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Year 10 Free range and Organic
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Year 10 Free range and Organic


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Sustainable design

Sustainable design

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  • 1. Free range:
    • What is free range?
      • Free range is a term which denotes a method of farming where the animals are allowed to roam freely instead of being contained in any manner.
    • Why should we choose free range?
  • 2. Laying cages- battery farming
  • 3. Barn eggs
  • 4. Free range
  • 5. Organic
  • 6. Free range:
    • What are the advantages and disadvantages of free range?
    • In the envelope, match up the definitions under the titles free range and battery hens
  • 7.
    • Eggs
  • 8. Structure of eggs
    • Eggs are made up of 3 parts:
    • Shell – the colour of the shell does not affect the nutritional value
    • Egg white – there are 2 types to the egg white, the thick and thin
    • Egg yolk – the colour of the yolk is related to what the hens are fed on. The yolk also contains lecithin which is an emulsifier. This is useful when combining ingredients which would normally separate, for instance when it is used in mayonnaise to prevent oil and water separating.
  • 9. Inside an egg
  • 10. Nutrients found in eggs
    • Eggs are a good source of protein and fat-soluble vitamins. They are a good source of vitamin A, vitamin D, niacin and vitamin B12.
    • They are also a high-risk food and must be stored and used correctly. They should be stored in the fridge. Eggs that are stamped with a lion mark come from hens which are salmonella free.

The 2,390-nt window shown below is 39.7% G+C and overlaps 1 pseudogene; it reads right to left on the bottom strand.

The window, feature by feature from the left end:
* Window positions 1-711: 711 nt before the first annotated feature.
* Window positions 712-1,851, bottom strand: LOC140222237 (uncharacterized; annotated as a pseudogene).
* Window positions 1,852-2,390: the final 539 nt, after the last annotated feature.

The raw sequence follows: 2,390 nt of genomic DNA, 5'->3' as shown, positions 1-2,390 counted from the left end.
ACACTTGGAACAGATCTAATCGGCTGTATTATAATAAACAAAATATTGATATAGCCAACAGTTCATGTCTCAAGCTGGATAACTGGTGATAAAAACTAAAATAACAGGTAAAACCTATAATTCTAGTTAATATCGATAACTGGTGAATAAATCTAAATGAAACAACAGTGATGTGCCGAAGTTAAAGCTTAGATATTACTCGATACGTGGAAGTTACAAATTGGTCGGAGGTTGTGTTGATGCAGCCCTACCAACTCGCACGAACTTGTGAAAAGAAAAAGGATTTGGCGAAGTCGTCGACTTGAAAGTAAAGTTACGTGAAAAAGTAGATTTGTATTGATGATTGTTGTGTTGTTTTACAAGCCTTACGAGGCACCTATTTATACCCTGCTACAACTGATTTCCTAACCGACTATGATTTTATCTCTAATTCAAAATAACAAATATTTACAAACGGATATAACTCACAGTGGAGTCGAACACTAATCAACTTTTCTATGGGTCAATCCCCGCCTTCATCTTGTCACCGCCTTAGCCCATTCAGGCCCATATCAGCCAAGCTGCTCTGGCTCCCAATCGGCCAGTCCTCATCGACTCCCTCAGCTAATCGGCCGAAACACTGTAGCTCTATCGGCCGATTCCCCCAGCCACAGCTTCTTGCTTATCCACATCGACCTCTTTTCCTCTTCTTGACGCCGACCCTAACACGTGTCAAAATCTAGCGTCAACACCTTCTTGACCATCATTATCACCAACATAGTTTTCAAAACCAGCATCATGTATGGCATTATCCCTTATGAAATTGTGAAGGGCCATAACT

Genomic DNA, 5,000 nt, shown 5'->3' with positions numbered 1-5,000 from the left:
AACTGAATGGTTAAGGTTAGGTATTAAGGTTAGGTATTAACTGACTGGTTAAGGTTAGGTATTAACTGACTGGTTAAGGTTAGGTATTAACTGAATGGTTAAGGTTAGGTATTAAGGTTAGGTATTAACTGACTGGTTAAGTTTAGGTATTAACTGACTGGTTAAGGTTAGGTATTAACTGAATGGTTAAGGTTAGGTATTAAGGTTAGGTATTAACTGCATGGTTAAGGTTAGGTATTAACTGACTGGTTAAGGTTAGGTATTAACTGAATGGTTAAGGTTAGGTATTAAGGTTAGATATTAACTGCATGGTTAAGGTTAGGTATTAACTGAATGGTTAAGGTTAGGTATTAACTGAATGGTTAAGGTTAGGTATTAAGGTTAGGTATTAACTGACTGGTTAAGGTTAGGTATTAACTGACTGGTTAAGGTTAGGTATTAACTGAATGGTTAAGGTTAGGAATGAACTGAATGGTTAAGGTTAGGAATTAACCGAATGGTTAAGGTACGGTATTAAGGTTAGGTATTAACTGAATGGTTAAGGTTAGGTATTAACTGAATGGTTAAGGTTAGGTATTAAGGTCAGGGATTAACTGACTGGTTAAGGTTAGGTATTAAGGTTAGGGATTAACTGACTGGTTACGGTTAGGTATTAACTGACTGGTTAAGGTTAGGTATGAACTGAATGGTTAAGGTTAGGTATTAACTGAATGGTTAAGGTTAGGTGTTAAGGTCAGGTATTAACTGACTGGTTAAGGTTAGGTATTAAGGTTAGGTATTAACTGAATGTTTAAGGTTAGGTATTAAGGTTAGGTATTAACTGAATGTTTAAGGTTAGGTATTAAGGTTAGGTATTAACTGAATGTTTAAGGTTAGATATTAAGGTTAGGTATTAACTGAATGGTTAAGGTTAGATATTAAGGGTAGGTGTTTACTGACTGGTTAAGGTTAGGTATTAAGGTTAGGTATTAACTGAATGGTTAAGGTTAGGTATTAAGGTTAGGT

• 11. Lion Mark The Lion Quality Mark shows that eggs have been produced to the highest food safety standards
  • 12. Freshness of eggs
  • 13. Storage of eggs.
    • Do store eggs in a cool, dry place, ideally in the fridge.
    • Do store eggs away from other foods. It's a good idea to use your fridge's egg tray, if you have one, because this helps to keep eggs separate.
    • Do eat dishes containing eggs as soon as possible after you've prepared them, but if you're not planning to eat them straight away, cool them quickly and then keep them in the fridge.
    • Don't use eggs after their 'best before' date for the safest choice.
    • Don't use eggs with damaged shells, because dirt or bacteria might have got inside them.
  • 14. Choose the eggs that are right for you.
    • British: from hens born and reared on British farms
    • Barn reared: from hens raised in barns where they can exhibit their natural behaviours
    • Freedom food: from hens reared on British farms approved by freedom food to strict RSPCA standards
    • Free range: from hens free to roam outdoors in the daytime
    • Woodland: from hens reared on one of our 202 dedicated woodland farms
    • Organic: from hens free to roam outdoors during daylight hours in an organic field and fed an organic diet supplemented by food they obtain naturally
  • 15. What is organic?
    • 'Organic' – means not produced with chemical fertilizers or other artificial chemicals.
    • Organic food differs from conventionally produced food in the way it is grown, handled, and processed.
    • Organic food is produced without using pesticides, fertilizers, fungicides or herbicides.
    • Organic meat, poultry, eggs, and dairy products come from animals that are not given antibiotics or drugs.
    • Organic farmers use natural methods to grow food
    • Crop rotation, use natural pest control, use natural compost to fertilise
  • 16. How do we know it’s organic?
    • Organic foods are governed by a strict set of rules. You can tell if product is organic if the packaging displays any of the following symbols.